The OSC alleges that up to $7 million was never properly invested and remained in the Sbaraglia’s accounts.
About $2 million was viewed as “profits” and used for personal expenses, the agency claims. About $2.4 million was lost making bad trades and $585,000 was used to buy open venture securities. Most of the remainder used for general business expenses.
Sbaraglia and his wife allegedly racked up a $383,000 VISA bill, for personal expenses including office renovations and restaurant bills. Investor money also went to pay rent for a dental hygiene company owned by his wife.
By July 2009, the OSC had called in Sbaraglia for an interview as part of their growing — but secret — probe into the Ponzi scheme.
The OSC, in its statement of allegations against Sbaraglia, said he misled them in his statements under oath by saying that the investor money was not at risk.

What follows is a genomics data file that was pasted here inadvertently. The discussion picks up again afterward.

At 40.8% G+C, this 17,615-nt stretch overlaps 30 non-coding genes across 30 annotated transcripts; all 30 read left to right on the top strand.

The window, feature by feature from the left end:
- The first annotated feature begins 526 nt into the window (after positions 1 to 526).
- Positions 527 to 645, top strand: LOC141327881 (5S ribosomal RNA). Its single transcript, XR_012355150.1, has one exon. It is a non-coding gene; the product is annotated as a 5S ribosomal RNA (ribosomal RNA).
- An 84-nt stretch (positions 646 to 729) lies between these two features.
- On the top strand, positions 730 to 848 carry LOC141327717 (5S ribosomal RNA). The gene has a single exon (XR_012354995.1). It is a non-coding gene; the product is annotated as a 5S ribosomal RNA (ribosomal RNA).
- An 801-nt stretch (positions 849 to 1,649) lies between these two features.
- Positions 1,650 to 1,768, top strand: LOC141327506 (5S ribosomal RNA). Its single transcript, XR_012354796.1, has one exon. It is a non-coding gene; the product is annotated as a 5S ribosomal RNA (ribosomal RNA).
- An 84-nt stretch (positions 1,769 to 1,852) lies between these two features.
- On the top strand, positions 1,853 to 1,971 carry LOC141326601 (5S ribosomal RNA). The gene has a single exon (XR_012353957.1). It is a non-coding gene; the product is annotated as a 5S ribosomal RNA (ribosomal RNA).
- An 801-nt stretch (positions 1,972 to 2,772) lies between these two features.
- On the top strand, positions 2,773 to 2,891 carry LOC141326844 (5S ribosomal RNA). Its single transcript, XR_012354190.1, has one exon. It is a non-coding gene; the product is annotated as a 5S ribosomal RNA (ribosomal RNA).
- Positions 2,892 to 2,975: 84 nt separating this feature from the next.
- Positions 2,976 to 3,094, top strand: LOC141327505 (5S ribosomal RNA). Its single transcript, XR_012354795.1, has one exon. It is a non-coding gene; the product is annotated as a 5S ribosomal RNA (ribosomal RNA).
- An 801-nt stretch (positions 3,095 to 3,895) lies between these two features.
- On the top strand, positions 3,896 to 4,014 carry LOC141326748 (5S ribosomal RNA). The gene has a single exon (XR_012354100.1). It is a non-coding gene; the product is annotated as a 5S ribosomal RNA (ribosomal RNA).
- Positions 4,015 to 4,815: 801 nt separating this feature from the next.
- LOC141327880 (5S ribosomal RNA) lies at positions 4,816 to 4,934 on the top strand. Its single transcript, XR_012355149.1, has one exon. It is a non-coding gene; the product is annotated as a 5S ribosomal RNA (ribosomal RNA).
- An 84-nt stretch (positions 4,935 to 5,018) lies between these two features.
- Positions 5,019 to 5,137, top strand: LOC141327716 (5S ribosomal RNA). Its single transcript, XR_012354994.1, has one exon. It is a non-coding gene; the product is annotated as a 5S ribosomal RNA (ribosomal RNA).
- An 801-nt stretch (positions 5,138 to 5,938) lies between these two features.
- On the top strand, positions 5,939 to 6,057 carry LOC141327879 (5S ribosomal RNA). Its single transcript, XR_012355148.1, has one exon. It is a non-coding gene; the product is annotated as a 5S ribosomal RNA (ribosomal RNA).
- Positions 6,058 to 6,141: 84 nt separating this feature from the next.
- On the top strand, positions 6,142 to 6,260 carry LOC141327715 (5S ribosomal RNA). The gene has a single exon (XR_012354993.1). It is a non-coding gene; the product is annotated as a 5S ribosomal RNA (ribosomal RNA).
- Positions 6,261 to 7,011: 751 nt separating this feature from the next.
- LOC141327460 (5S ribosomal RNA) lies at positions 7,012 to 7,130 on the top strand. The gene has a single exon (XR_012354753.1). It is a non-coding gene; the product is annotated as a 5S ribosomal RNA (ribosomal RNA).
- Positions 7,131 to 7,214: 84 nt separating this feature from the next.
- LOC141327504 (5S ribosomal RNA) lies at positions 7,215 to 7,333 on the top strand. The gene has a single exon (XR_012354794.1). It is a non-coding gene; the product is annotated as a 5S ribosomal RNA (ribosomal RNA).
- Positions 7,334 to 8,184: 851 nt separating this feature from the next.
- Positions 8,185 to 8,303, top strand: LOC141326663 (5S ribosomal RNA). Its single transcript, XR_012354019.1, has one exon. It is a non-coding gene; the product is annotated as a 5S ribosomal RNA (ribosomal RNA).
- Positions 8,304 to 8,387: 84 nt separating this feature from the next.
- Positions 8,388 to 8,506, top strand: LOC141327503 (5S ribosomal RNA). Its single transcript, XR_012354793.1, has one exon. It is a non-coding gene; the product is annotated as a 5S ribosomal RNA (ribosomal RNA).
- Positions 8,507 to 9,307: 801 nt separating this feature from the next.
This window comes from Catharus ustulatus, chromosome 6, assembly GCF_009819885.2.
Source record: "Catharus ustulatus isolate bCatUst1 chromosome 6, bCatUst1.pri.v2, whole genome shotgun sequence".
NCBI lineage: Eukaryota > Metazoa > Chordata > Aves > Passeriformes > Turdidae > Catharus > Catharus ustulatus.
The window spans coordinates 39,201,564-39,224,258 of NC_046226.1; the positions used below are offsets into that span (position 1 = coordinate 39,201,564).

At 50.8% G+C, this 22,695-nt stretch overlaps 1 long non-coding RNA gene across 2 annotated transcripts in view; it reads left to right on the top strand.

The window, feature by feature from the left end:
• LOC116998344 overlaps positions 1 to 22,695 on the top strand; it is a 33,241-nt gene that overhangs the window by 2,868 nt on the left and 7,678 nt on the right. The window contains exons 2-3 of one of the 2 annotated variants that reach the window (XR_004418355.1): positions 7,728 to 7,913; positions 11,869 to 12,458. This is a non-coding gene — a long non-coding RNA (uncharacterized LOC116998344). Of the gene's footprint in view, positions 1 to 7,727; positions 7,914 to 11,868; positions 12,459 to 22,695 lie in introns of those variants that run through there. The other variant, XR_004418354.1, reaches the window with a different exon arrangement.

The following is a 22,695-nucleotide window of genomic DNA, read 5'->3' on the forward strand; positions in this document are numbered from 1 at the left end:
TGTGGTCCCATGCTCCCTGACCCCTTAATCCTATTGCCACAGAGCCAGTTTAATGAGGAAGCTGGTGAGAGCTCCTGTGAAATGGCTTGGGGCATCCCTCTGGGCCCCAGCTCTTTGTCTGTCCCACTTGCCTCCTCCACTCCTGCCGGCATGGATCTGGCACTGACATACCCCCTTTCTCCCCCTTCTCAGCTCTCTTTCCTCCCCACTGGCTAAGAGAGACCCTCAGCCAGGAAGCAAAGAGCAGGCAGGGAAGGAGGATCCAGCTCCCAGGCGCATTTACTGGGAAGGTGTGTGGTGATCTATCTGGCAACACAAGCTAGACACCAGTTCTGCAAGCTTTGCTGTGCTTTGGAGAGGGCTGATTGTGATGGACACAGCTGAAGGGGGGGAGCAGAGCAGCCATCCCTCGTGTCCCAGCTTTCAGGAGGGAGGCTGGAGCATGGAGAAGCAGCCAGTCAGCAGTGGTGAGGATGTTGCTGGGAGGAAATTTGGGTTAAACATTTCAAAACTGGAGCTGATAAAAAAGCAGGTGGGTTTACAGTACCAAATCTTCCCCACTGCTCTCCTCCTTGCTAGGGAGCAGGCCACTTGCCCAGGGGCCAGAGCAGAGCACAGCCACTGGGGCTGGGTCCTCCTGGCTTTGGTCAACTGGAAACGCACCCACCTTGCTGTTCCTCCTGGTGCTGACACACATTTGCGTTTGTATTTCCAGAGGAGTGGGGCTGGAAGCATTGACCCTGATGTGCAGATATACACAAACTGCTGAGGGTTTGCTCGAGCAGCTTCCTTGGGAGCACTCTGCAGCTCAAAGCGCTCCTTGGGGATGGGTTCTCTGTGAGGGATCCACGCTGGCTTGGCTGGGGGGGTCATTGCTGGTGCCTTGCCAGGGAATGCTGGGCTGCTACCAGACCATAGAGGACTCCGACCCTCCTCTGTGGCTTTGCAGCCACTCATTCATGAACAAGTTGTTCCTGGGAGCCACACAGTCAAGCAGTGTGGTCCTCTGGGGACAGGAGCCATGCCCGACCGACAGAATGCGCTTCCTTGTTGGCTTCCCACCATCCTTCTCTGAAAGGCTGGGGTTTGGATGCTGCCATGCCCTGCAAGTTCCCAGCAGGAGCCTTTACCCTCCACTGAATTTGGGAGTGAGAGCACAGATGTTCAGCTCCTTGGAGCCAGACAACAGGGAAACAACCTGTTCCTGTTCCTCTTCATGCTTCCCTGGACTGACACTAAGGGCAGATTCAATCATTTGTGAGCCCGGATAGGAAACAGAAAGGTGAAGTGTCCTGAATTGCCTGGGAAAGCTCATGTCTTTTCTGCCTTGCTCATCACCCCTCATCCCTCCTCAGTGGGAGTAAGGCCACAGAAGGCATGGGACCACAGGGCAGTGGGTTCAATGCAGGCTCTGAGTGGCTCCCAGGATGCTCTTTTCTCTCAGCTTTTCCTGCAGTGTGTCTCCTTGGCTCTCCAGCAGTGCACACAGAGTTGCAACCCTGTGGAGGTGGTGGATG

The Star tried to interview Sbaraglia and his wife but they declined.
“You have no idea how badly I want to tell you my side,” Sbaraglia said outside a hockey arena where he coaches a youth team. “It will take a week to tell you the story.”
In his November 2010 response to the OSC, Sbaraglia and his lawyers say they were dupes of a “malevolent career fraudster” (Mander) who convinced them to become investors. The Sbarablia’s say they in turn got friends and family to invest money. Even their 11-year-old daughter was convinced to invest $1,000 in the scheme.
Sbaraglia and his lawyers blame the OSC for conducting a “deficient” investigation into Mander.
In their response to the OSC, Sbaraglia said the regulator had evidence of “Mander’s fraud” as far back as 2008 and “ignored it.”